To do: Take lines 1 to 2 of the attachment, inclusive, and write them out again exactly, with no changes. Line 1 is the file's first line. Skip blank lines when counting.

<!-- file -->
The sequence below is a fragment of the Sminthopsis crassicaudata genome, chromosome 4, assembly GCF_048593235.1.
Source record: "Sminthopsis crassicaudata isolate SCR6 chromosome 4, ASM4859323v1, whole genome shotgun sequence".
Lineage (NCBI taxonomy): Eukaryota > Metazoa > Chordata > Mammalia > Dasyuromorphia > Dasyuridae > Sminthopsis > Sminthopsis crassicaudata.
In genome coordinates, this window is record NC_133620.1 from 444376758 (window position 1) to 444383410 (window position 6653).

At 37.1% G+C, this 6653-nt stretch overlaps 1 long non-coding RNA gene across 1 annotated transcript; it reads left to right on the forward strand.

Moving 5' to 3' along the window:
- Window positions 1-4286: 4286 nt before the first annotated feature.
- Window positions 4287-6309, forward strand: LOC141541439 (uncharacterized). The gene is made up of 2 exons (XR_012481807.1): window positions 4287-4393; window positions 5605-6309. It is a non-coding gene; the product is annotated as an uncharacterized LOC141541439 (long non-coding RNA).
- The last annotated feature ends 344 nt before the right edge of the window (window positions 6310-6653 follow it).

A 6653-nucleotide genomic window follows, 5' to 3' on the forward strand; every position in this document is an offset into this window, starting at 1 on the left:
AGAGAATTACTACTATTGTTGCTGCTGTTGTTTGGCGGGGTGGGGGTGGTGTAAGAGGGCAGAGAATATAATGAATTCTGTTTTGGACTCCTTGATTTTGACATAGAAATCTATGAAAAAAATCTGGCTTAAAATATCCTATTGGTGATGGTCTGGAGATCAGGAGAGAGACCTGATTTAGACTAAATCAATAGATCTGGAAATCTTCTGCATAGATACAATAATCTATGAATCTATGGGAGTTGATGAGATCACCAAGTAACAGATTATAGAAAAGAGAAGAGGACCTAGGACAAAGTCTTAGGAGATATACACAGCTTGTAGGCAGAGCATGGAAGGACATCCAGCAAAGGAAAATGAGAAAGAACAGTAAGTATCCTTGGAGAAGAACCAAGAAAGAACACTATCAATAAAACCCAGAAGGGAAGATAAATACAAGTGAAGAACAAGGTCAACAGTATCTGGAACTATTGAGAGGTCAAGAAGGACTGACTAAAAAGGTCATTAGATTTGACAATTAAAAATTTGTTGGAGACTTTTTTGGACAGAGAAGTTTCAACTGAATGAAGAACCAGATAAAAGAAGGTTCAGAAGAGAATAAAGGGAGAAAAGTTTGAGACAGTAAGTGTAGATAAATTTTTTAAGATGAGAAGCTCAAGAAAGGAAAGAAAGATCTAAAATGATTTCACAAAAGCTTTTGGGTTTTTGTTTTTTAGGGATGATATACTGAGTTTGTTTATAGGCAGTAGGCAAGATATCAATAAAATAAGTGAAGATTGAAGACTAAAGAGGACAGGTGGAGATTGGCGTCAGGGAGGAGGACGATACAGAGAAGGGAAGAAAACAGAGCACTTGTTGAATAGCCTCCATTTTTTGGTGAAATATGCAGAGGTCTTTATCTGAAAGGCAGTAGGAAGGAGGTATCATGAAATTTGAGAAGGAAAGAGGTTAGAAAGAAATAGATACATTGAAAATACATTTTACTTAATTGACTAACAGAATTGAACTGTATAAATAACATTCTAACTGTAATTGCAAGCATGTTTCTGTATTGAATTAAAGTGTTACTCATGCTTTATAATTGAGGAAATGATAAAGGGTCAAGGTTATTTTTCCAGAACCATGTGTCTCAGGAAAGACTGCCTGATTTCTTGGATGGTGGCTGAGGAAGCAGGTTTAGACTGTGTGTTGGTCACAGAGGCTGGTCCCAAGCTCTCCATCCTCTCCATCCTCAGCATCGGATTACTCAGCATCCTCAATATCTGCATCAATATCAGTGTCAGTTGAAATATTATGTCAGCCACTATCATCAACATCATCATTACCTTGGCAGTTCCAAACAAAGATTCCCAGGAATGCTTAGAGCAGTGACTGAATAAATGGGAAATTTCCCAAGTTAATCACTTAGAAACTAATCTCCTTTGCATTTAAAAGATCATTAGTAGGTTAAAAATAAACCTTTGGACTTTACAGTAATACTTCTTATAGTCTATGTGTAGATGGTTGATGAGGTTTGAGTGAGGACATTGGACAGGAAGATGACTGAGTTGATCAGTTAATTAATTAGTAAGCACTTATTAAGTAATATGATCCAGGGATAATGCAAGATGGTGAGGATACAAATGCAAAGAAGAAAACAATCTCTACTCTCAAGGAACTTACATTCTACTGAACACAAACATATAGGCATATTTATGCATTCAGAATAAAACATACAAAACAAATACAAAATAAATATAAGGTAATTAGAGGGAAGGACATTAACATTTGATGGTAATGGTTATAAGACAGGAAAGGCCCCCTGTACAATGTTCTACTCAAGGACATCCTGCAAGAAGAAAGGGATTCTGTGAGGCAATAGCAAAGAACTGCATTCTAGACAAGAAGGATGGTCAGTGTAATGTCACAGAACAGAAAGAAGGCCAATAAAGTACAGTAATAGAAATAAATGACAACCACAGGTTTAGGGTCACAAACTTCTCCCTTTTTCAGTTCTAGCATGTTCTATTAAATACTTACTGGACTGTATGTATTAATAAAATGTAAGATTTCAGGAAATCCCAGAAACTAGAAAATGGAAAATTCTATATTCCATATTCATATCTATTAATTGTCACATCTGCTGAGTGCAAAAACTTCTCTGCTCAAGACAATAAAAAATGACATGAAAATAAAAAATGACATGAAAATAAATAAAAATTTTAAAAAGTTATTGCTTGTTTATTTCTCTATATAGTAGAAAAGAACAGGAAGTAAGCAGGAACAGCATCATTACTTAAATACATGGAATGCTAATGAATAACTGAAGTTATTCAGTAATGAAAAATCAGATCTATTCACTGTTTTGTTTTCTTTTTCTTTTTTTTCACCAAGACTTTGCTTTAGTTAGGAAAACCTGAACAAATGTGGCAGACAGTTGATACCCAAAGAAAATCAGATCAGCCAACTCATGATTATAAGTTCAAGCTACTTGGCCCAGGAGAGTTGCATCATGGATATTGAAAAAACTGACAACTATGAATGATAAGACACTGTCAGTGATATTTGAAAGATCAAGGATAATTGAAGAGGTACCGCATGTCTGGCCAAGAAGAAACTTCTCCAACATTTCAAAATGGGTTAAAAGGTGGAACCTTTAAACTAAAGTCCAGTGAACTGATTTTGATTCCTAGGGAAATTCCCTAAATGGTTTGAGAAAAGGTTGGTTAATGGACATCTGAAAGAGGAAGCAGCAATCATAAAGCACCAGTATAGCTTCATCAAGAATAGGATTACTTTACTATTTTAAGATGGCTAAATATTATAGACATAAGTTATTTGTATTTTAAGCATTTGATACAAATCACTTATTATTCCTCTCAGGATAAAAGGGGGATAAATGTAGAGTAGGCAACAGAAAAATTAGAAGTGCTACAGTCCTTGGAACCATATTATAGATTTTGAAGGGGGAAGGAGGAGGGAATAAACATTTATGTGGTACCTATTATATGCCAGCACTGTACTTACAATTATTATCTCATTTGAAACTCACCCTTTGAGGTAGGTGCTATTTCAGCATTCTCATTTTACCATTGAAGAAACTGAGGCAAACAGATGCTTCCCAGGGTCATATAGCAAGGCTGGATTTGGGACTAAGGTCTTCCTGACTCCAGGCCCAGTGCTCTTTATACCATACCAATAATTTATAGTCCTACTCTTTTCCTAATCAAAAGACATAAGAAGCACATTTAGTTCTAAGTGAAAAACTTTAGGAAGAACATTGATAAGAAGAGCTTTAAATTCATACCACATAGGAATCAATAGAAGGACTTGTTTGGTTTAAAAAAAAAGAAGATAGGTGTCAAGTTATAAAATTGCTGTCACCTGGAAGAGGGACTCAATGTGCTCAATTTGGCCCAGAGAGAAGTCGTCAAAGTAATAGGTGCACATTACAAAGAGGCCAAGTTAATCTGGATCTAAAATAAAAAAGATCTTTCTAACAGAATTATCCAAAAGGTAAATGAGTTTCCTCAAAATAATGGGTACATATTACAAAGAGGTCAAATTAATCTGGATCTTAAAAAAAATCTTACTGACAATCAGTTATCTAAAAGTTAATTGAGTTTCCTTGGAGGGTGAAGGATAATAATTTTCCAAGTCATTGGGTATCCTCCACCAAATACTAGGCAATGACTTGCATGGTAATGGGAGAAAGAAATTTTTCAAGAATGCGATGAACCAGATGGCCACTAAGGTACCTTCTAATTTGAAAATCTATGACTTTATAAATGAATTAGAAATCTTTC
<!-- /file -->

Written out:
The sequence below is a fragment of the Sminthopsis crassicaudata genome, chromosome 4, assembly GCF_048593235.1.
Source record: "Sminthopsis crassicaudata isolate SCR6 chromosome 4, ASM4859323v1, whole genome shotgun sequence".